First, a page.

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A prosecutor is the government attorney who charges and tries cases against individuals accused of crimes.  Prosecutors’ offices exist at the federal, state, and local level; at the local or state level, prosecutors work in District Attorneys’ (or State’s Attorneys’) Offices and Attorney Generals’ Offices; at the federal level, prosecutors work for the U.S. Department of Justice (including U.S. Attorney’s Offices). Larger offices may have specialized units focusing on areas such as homicide, narcotics, juvenile prosecution, domestic violence, sex crimes and appellate work.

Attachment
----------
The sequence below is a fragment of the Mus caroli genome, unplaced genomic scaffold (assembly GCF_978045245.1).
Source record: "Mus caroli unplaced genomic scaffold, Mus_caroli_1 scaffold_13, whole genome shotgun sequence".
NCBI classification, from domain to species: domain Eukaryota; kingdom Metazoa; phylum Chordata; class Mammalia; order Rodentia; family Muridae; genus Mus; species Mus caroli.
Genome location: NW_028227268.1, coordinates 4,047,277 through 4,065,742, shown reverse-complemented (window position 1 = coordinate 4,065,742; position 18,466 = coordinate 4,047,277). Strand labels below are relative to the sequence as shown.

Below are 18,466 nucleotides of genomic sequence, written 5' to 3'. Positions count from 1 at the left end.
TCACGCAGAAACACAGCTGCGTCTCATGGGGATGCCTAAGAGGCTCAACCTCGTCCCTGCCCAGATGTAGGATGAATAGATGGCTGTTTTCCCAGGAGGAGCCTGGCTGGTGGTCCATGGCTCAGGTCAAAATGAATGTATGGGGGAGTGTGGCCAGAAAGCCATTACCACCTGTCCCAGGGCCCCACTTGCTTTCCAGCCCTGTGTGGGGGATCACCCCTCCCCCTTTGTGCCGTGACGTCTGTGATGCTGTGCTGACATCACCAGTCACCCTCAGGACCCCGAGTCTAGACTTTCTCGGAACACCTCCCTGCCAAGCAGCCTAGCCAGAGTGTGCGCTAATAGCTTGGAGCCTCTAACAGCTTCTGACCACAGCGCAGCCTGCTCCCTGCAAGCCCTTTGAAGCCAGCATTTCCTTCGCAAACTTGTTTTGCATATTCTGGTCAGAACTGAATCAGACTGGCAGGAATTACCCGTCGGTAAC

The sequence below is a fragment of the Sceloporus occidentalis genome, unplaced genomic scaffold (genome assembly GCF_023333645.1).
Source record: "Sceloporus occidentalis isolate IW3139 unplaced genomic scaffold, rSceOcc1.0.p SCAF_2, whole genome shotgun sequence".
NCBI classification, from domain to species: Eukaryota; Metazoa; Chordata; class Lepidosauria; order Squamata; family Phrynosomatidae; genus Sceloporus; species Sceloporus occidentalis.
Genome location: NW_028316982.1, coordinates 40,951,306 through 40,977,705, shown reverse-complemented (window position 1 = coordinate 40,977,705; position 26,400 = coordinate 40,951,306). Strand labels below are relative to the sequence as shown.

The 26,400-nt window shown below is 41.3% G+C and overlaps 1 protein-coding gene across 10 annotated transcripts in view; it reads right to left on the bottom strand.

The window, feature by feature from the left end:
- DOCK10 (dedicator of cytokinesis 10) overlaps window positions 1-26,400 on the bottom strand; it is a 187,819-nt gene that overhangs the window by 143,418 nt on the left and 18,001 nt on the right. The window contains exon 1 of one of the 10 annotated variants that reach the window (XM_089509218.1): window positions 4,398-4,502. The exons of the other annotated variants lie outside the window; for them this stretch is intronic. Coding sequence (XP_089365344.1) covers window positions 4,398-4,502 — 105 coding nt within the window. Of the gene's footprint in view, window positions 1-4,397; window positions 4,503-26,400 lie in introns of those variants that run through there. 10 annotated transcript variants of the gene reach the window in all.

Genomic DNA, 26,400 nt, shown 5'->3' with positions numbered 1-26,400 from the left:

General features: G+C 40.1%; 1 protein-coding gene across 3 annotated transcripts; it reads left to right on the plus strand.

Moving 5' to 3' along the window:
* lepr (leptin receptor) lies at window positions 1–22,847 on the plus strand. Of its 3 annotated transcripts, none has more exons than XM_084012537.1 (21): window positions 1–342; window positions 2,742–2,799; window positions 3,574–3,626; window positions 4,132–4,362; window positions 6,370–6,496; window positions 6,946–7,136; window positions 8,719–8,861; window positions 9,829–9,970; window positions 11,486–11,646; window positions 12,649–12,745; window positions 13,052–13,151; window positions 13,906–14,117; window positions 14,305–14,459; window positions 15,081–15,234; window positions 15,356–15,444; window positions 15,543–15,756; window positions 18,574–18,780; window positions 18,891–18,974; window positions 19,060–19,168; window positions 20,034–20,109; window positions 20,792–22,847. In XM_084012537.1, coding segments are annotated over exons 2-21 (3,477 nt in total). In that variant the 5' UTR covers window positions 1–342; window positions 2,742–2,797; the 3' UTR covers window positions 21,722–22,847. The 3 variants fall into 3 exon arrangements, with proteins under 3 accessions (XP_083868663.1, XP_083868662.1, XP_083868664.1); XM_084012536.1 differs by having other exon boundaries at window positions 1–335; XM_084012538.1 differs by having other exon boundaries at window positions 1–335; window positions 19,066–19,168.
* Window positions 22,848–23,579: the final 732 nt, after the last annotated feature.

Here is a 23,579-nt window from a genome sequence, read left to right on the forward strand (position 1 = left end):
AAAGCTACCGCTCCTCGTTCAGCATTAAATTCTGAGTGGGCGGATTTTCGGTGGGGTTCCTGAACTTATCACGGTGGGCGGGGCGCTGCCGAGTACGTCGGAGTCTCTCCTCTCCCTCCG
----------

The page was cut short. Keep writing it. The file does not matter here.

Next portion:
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Both prosecutors and public defenders have varying views on how they evaluate experience on the other side. In large cities or in competitive offices, employers typically dislike experience with the opposing side. This is especially true for public defenders, perhaps less so for prosecutors.

Many new law students are not sure which side will suit them best and want to explore by interning on both sides. While this is understandable, both sides are also seeking a commitment to their respective missions, which don’t always align. Shadowing an attorney for a couple days on each side might be a good option.